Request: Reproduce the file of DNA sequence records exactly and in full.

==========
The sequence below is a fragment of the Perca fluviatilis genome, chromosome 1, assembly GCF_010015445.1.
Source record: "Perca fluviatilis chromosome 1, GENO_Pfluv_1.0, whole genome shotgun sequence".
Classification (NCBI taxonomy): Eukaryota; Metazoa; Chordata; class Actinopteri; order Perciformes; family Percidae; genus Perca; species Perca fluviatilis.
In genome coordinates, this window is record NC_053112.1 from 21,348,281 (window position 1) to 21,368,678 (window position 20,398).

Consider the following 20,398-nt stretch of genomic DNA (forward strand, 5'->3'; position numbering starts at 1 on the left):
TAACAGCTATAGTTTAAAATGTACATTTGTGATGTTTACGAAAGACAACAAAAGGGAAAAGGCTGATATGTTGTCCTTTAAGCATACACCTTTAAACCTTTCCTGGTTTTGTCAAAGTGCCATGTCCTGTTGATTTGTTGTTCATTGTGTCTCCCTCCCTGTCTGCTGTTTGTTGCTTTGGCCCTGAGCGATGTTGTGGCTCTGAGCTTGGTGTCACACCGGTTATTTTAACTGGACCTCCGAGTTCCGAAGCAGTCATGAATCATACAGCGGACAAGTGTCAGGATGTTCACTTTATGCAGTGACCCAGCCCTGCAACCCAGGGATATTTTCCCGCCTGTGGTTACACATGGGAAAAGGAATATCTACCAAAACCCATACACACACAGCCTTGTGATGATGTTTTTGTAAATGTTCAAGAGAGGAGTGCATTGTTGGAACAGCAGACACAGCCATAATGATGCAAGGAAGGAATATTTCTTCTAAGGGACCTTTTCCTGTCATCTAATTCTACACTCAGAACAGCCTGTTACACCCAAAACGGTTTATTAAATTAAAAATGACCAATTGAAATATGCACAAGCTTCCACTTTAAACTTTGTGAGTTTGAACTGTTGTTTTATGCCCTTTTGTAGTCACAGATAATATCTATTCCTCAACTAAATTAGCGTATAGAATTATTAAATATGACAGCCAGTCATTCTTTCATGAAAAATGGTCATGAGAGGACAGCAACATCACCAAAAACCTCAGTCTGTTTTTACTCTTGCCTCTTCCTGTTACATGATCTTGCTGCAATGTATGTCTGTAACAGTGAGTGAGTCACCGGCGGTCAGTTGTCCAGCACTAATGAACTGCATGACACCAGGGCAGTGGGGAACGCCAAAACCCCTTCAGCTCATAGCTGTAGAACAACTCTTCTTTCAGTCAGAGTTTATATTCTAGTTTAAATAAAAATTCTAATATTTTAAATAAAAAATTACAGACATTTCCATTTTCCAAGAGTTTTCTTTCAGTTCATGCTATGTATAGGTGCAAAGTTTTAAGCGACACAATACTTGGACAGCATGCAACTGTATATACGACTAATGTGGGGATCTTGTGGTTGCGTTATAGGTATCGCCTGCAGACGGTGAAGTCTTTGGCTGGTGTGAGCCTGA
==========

The sequence below is a fragment of the Perca fluviatilis genome, chromosome 1, assembly GCF_010015445.1.
Source record: "Perca fluviatilis chromosome 1, GENO_Pfluv_1.0, whole genome shotgun sequence".
Classification (NCBI taxonomy): Eukaryota; Metazoa; Chordata; class Actinopteri; order Perciformes; family Percidae; genus Perca; species Perca fluviatilis.
In genome coordinates, this window is record NC_053112.1 from 21,348,281 (window position 1) to 21,368,678 (window position 20,398).

Consider the following 20,398-nt stretch of genomic DNA (forward strand, 5'->3'; position numbering starts at 1 on the left):
TAACAGCTATAGTTTAAAATGTACATTTGTGATGTTTACGAAAGACAACAAAAGGGAAAAGGCTGATATGTTGTCCTTTAAGCATACACCTTTAAACCTTTCCTGGTTTTGTCAAAGTGCCATGTCCTGTTGATTTGTTGTTCATTGTGTCTCCCTCCCTGTCTGCTGTTTGTTGCTTTGGCCCTGAGCGATGTTGTGGCTCTGAGCTTGGTGTCACACCGGTTATTTTAACTGGACCTCCGAGTTCCGAAGCAGTCATGAATCATACAGCGGACAAGTGTCAGGATGTTCACTTTATGCAGTGACCCAGCCCTGCAACCCAGGGATATTTTCCCGCCTGTGGTTACACATGGGAAAAGGAATATCTACCAAAACCCATACACACACAGCCTTGTGATGATGTTTTTGTAAATGTTCAAGAGAGGAGTGCATTGTTGGAACAGCAGACACAGCCATAATGATGCAAGGAAGGAATATTTCTTCTAAGGGACCTTTTCCTGTCATCTAATTCTACACTCAGAACAGCCTGTTACACCCAAAACGGTTTATTAAATTAAAAATGACCAATTGAAATATGCACAAGCTTCCACTTTAAACTTTGTGAGTTTGAACTGTTGTTTTATGCCCTTTTGTAGTCACAGATAATATCTATTCCTCAACTAAATTAGCGTATAGAATTATTAAATATGACAGCCAGTCATTCTTTCATGAAAAATGGTCATGAGAGGACAGCAACATCACCAAAAACCTCAGTCTGTTTTTACTCTTGCCTCTTCCTGTTACATGATCTTGCTGCAATGTATGTCTGTAACAGTGAGTGAGTCACCGGCGGTCAGTTGTCCAGCACTAATGAACTGCATGACACCAGGGCAGTGGGGAACGCCAAAACCCCTTCAGCTCATAGCTGTAGAACAACTCTTCTTTCAGTCAGAGTTTATATTCTAGTTTAAATAAAAATTCTAATATTTTAAATAAAAAATTACAGACATTTCCATTTTCCAAGAGTTTTCTTTCAGTTCATGCTATGTATAGGTGCAAAGTTTTAAGCGACACAATACTTGGACAGCATGCAACTGTATATACGACTAATGTGGGGATCTTGTGGTTGCGTTATAGGTATCGCCTGCAGACGGTGAAGTCTTTGGCTGGTGTGAGCCTGA